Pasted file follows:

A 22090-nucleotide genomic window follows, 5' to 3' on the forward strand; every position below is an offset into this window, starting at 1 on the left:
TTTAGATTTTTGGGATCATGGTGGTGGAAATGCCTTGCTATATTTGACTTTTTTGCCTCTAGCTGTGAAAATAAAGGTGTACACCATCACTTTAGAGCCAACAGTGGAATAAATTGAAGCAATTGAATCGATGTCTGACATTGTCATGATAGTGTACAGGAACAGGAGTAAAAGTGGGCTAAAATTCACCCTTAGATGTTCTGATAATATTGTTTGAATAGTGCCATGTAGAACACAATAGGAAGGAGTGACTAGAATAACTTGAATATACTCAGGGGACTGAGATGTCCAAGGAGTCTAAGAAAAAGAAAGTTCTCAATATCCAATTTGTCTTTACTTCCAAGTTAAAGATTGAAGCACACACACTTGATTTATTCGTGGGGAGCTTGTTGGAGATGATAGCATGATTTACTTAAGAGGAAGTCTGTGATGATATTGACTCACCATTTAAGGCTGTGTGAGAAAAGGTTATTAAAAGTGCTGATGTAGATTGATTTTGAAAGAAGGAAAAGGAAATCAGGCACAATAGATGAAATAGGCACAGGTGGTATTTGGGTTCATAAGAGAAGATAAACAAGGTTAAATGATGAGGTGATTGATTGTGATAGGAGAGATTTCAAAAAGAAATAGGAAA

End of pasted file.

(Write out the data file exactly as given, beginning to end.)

A 22090-nucleotide genomic window follows, 5' to 3' on the forward strand; every position below is an offset into this window, starting at 1 on the left:
TTTAGATTTTTGGGATCATGGTGGTGGAAATGCCTTGCTATATTTGACTTTTTTGCCTCTAGCTGTGAAAATAAAGGTGTACACCATCACTTTAGAGCCAACAGTGGAATAAATTGAAGCAATTGAATCGATGTCTGACATTGTCATGATAGTGTACAGGAACAGGAGTAAAAGTGGGCTAAAATTCACCCTTAGATGTTCTGATAATATTGTTTGAATAGTGCCATGTAGAACACAATAGGAAGGAGTGACTAGAATAACTTGAATATACTCAGGGGACTGAGATGTCCAAGGAGTCTAAGAAAAAGAAAGTTCTCAATATCCAATTTGTCTTTACTTCCAAGTTAAAGATTGAAGCACACACACTTGATTTATTCGTGGGGAGCTTGTTGGAGATGATAGCATGATTTACTTAAGAGGAAGTCTGTGATGATATTGACTCACCATTTAAGGCTGTGTGAGAAAAGGTTATTAAAAGTGCTGATGTAGATTGATTTTGAAAGAAGGAAAAGGAAATCAGGCACAATAGATGAAATAGGCACAGGTGGTATTTGGGTTCATAAGAGAAGATAAACAAGGTTAAATGATGAGGTGATTGATTGTGATAGGAGAGATTTCAAAAAGAAATAGGAAA